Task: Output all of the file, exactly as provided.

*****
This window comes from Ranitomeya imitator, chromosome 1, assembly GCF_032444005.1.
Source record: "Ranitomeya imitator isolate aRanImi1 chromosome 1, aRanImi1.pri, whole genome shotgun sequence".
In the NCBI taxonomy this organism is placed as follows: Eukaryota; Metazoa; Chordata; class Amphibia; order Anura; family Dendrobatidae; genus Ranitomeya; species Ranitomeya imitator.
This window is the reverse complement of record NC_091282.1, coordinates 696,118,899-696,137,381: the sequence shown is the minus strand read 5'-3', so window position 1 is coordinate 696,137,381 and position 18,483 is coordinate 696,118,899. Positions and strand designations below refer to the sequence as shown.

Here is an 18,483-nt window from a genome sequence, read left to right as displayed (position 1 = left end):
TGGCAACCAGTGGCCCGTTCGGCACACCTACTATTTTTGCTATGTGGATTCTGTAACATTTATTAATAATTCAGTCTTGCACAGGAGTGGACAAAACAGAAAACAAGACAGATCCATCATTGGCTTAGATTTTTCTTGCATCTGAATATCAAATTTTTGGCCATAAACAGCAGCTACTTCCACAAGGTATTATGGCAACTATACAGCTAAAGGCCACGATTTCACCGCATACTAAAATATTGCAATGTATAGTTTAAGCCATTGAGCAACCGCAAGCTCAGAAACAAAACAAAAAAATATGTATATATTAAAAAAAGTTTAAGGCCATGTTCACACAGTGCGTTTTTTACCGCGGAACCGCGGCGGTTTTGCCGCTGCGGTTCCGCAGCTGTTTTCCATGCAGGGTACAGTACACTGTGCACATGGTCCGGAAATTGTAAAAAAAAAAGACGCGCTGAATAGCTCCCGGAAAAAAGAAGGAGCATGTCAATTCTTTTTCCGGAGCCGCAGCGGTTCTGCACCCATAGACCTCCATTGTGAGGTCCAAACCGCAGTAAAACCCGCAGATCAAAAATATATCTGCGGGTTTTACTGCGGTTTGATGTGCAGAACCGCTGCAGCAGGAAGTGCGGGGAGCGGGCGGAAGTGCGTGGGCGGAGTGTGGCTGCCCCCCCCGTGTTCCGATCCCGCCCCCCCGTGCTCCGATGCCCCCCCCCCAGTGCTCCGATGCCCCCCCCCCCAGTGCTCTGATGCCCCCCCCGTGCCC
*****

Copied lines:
This window comes from Ranitomeya imitator, chromosome 1, assembly GCF_032444005.1.
Source record: "Ranitomeya imitator isolate aRanImi1 chromosome 1, aRanImi1.pri, whole genome shotgun sequence".
In the NCBI taxonomy this organism is placed as follows: Eukaryota; Metazoa; Chordata; class Amphibia; order Anura; family Dendrobatidae; genus Ranitomeya; species Ranitomeya imitator.
This window is the reverse complement of record NC_091282.1, coordinates 696,118,899-696,137,381: the sequence shown is the minus strand read 5'-3', so window position 1 is coordinate 696,137,381 and position 18,483 is coordinate 696,118,899. Positions and strand designations below refer to the sequence as shown.

Here is an 18,483-nt window from a genome sequence, read left to right as displayed (position 1 = left end):
TGGCAACCAGTGGCCCGTTCGGCACACCTACTATTTTTGCTATGTGGATTCTGTAACATTTATTAATAATTCAGTCTTGCACAGGAGTGGACAAAACAGAAAACAAGACAGATCCATCATTGGCTTAGATTTTTCTTGCATCTGAATATCAAATTTTTGGCCATAAACAGCAGCTACTTCCACAAGGTATTATGGCAACTATACAGCTAAAGGCCACGATTTCACCGCATACTAAAATATTGCAATGTATAGTTTAAGCCATTGAGCAACCGCAAGCTCAGAAACAAAACAAAAAAATATGTATATATTAAAAAAAGTTTAAGGCCATGTTCACACAGTGCGTTTTTTACCGCGGAACCGCGGCGGTTTTGCCGCTGCGGTTCCGCAGCTGTTTTCCATGCAGGGTACAGTACACTGTGCACATGGTCCGGAAATTGTAAAAAAAAAAGACGCGCTGAATAGCTCCCGGAAAAAAGAAGGAGCATGTCAATTCTTTTTCCGGAGCCGCAGCGGTTCTGCACCCATAGACCTCCATTGTGAGGTCCAAACCGCAGTAAAACCCGCAGATCAAAAATATATCTGCGGGTTTTACTGCGGTTTGATGTGCAGAACCGCTGCAGCAGGAAGTGCGGGGAGCGGGCGGAAGTGCGTGGGCGGAGTGTGGCTGCCCCCCCCGTGTTCCGATCCCGCCCCCCCGTGCTCCGATGCCCCCCCCCCAGTGCTCCGATGCCCCCCCCCCCAGTGCTCTGATGCCCCCCCCGTGCCC